Computer Model

Many things can be described by a set of mathematical formulas. When these collections of formulas are included in a computer program, the result is called a 'computer model'.

This model may need a set of input data to start it off.

The 'thing' being modelled may even change over time so the model may change as you step through it step by step.

For example,

  • The design of a racing car
  • The design of a new cathedral
  • The design of a new dress
  • A fictional T.Rex in a film
  • A real-time model of a real unborn baby
  • The design of a new set of false teeth
  • Weather forecasting

Computer modelling may start with a set of data taken from a real event. This data is used by the computer model as an input data set.

For example, a doctor uses an ultrasound machine to take readings of an unborn child. The computer within the ultrasound machine takes thousands of readings per second as the doctor moves the sensor around. A computer program then takes these readings and converts them into a 'computer model'. The parents-to-be can 'see' their new child. Of course what they are really seeing on the monitor is an accurate computer model based on all the measurements taken by the machine.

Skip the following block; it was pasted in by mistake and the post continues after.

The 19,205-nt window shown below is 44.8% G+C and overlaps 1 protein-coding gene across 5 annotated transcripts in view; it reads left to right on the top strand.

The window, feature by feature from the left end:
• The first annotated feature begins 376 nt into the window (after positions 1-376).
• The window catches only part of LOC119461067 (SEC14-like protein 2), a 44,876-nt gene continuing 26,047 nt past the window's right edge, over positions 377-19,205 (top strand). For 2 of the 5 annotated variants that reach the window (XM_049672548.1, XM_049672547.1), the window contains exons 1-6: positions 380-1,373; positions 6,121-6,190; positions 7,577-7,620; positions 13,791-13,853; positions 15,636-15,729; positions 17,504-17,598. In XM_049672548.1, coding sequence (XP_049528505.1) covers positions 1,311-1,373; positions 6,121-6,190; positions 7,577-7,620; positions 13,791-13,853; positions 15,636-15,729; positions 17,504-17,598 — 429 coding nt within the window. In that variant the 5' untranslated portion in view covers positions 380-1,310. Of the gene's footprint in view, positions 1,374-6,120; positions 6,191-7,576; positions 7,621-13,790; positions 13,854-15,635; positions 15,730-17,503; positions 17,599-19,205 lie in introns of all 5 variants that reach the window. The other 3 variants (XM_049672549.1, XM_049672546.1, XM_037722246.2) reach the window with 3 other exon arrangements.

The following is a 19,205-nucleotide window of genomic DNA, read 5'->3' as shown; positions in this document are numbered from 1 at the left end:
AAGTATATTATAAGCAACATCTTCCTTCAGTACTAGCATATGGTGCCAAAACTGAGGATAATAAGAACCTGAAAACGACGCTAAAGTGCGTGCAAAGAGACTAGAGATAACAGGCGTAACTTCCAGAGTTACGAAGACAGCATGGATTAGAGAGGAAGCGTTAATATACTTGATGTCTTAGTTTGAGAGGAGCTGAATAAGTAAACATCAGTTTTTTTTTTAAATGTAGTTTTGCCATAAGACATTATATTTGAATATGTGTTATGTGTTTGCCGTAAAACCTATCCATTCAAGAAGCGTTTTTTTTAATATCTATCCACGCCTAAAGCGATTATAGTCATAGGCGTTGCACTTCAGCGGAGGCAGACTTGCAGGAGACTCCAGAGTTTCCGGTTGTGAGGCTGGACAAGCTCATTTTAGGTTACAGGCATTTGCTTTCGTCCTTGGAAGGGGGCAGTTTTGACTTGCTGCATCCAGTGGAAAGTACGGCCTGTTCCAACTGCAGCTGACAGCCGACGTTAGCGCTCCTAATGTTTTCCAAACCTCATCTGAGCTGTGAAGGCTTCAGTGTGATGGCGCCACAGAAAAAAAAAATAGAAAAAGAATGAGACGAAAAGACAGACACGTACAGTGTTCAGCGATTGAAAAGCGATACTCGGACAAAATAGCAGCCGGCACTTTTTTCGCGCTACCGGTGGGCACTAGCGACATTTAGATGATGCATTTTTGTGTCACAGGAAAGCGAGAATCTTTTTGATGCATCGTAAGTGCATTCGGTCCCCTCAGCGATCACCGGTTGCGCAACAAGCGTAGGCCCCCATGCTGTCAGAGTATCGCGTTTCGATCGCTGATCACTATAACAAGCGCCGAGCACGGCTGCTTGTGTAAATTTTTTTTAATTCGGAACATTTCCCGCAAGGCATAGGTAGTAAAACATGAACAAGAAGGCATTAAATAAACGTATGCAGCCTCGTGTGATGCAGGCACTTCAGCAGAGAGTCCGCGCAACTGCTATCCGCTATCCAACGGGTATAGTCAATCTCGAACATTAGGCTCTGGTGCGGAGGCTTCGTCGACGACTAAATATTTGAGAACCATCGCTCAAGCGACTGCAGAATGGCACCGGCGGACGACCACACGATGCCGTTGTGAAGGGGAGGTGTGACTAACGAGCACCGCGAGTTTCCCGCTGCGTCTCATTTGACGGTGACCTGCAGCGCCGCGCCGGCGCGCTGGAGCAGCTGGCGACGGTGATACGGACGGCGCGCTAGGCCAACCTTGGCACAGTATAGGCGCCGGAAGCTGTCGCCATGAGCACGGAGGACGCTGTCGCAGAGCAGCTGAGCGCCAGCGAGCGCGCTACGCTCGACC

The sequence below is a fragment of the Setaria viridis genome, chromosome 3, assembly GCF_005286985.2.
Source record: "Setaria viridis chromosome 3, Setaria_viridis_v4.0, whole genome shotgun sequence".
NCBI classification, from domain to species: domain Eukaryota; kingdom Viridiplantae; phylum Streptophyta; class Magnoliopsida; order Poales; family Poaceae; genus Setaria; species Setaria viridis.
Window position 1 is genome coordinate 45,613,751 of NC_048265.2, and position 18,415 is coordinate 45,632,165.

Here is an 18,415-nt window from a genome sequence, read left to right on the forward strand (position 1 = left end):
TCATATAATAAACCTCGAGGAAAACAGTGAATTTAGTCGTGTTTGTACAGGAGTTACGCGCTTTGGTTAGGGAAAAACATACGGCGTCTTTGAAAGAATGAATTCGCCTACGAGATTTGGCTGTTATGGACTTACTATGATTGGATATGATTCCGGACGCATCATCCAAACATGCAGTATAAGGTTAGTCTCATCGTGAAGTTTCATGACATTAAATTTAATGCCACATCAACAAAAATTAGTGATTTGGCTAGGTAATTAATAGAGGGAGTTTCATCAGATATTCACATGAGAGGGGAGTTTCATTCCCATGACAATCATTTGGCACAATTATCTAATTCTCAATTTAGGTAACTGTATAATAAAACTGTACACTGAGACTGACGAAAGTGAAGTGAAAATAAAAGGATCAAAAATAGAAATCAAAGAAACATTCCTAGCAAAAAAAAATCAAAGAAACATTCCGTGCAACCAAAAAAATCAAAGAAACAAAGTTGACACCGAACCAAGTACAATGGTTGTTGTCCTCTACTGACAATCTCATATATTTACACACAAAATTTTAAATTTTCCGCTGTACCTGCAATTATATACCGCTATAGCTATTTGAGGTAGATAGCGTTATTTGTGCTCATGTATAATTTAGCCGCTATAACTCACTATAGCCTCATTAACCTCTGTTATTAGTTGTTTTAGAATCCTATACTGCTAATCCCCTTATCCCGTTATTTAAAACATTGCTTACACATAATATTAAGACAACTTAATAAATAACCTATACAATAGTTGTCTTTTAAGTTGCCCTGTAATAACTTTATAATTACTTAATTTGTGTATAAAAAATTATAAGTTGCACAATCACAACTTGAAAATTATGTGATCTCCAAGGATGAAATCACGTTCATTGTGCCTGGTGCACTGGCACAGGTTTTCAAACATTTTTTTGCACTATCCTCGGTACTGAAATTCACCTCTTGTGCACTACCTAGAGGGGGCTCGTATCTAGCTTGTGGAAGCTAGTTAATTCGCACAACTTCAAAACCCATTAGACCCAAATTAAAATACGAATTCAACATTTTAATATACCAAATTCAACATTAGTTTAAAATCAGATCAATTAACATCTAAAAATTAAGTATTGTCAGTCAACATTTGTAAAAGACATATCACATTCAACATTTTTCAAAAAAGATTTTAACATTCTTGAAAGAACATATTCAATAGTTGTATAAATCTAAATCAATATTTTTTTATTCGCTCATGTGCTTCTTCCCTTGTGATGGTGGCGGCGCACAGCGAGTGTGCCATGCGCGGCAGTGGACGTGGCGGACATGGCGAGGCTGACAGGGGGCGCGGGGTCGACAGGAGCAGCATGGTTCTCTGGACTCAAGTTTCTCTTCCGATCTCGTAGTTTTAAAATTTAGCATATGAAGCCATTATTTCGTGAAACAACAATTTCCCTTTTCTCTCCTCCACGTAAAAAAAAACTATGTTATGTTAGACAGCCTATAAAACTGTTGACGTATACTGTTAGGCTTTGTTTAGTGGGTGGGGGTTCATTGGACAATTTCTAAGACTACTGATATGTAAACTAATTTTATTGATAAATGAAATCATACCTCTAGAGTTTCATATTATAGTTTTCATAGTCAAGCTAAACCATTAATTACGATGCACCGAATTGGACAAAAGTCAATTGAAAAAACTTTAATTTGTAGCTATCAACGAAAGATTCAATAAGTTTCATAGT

Another form of computer modelling is used for forecasting, such as the weather. This takes all the the gathered current weather data and uses a mathematical model to predict what the weather will be like in the future - 1 day, 1 week or even 1 month ahead.

Because modern computers are so powerful, engineers and scientist are constantly thinking of new and better ways to use computer modelling.

Challenge see if you can find out one extra fact on this topic that we haven't already told you

Click on this link: Computer Modelling


back to glossaryback to glossary